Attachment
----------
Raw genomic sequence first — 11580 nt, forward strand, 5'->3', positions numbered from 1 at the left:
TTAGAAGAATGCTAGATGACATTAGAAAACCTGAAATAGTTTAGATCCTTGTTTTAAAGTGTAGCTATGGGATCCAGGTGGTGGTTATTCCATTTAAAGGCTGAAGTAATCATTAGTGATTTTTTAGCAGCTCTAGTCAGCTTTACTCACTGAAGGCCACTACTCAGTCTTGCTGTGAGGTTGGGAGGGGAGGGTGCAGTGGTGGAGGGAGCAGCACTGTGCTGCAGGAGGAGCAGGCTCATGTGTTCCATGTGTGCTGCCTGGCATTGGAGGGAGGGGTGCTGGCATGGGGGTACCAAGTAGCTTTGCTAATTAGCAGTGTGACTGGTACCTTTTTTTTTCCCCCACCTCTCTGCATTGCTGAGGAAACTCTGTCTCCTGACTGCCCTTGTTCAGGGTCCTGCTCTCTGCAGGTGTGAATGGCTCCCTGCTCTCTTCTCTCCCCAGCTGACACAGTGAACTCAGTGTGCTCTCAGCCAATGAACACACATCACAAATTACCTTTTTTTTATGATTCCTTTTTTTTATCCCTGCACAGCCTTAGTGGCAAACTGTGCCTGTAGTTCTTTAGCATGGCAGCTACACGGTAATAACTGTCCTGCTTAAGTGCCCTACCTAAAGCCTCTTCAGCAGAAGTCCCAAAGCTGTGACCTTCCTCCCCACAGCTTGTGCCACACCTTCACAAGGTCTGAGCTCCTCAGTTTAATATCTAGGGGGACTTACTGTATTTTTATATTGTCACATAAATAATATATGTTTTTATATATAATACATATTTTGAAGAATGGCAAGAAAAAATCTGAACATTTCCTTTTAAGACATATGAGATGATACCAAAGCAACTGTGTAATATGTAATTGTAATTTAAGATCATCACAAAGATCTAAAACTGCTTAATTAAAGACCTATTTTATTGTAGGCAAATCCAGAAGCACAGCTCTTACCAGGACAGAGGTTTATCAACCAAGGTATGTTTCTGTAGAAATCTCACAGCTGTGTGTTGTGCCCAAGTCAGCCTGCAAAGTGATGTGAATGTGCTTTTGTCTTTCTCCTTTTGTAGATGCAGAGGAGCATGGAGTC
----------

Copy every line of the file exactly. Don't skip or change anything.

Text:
Raw genomic sequence first — 11580 nt, forward strand, 5'->3', positions numbered from 1 at the left:
TTAGAAGAATGCTAGATGACATTAGAAAACCTGAAATAGTTTAGATCCTTGTTTTAAAGTGTAGCTATGGGATCCAGGTGGTGGTTATTCCATTTAAAGGCTGAAGTAATCATTAGTGATTTTTTAGCAGCTCTAGTCAGCTTTACTCACTGAAGGCCACTACTCAGTCTTGCTGTGAGGTTGGGAGGGGAGGGTGCAGTGGTGGAGGGAGCAGCACTGTGCTGCAGGAGGAGCAGGCTCATGTGTTCCATGTGTGCTGCCTGGCATTGGAGGGAGGGGTGCTGGCATGGGGGTACCAAGTAGCTTTGCTAATTAGCAGTGTGACTGGTACCTTTTTTTTTCCCCCACCTCTCTGCATTGCTGAGGAAACTCTGTCTCCTGACTGCCCTTGTTCAGGGTCCTGCTCTCTGCAGGTGTGAATGGCTCCCTGCTCTCTTCTCTCCCCAGCTGACACAGTGAACTCAGTGTGCTCTCAGCCAATGAACACACATCACAAATTACCTTTTTTTTATGATTCCTTTTTTTTATCCCTGCACAGCCTTAGTGGCAAACTGTGCCTGTAGTTCTTTAGCATGGCAGCTACACGGTAATAACTGTCCTGCTTAAGTGCCCTACCTAAAGCCTCTTCAGCAGAAGTCCCAAAGCTGTGACCTTCCTCCCCACAGCTTGTGCCACACCTTCACAAGGTCTGAGCTCCTCAGTTTAATATCTAGGGGGACTTACTGTATTTTTATATTGTCACATAAATAATATATGTTTTTATATATAATACATATTTTGAAGAATGGCAAGAAAAAATCTGAACATTTCCTTTTAAGACATATGAGATGATACCAAAGCAACTGTGTAATATGTAATTGTAATTTAAGATCATCACAAAGATCTAAAACTGCTTAATTAAAGACCTATTTTATTGTAGGCAAATCCAGAAGCACAGCTCTTACCAGGACAGAGGTTTATCAACCAAGGTATGTTTCTGTAGAAATCTCACAGCTGTGTGTTGTGCCCAAGTCAGCCTGCAAAGTGATGTGAATGTGCTTTTGTCTTTCTCCTTTTGTAGATGCAGAGGAGCATGGAGTC